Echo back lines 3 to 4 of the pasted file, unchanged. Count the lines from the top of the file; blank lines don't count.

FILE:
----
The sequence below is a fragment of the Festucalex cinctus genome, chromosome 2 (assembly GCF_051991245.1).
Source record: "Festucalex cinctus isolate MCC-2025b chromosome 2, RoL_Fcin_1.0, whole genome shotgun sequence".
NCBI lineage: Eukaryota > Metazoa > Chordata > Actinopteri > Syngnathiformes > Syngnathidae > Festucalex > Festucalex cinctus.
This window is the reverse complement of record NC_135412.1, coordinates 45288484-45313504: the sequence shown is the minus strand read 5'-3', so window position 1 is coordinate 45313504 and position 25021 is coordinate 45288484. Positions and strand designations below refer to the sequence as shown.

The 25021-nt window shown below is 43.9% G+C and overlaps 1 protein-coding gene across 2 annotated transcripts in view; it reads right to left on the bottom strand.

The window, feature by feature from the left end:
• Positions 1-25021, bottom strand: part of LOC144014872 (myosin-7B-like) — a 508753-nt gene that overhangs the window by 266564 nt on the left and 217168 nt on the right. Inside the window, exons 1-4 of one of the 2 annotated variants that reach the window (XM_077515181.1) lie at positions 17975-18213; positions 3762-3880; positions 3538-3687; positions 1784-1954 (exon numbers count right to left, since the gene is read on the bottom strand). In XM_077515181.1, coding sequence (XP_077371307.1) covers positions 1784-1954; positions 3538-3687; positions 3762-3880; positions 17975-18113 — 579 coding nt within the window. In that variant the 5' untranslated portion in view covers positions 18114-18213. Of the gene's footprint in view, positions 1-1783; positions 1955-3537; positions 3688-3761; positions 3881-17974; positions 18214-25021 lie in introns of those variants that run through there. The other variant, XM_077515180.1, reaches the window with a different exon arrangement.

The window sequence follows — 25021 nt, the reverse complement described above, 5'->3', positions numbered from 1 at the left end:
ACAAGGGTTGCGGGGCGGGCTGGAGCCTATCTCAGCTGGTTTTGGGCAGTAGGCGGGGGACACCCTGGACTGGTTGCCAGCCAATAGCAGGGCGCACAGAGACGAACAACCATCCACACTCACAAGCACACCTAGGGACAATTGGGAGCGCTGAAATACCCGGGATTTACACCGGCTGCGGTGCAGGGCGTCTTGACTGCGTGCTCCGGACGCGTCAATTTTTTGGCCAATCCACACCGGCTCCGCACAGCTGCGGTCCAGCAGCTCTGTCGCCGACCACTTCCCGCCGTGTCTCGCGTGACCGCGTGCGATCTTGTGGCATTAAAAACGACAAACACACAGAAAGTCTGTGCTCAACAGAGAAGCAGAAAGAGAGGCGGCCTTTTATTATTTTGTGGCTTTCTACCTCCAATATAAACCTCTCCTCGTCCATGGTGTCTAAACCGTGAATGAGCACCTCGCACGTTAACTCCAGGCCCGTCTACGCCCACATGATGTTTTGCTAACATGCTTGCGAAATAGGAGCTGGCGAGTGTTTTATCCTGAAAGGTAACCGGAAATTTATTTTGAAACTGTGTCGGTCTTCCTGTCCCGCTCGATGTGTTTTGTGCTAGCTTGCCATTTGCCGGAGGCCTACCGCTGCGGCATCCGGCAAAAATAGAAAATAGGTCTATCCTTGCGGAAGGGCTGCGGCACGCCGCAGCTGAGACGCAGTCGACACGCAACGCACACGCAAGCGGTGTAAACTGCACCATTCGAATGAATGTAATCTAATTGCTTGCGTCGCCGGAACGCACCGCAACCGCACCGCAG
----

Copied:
NCBI lineage: Eukaryota > Metazoa > Chordata > Actinopteri > Syngnathiformes > Syngnathidae > Festucalex > Festucalex cinctus.
This window is the reverse complement of record NC_135412.1, coordinates 45288484-45313504: the sequence shown is the minus strand read 5'-3', so window position 1 is coordinate 45313504 and position 25021 is coordinate 45288484. Positions and strand designations below refer to the sequence as shown.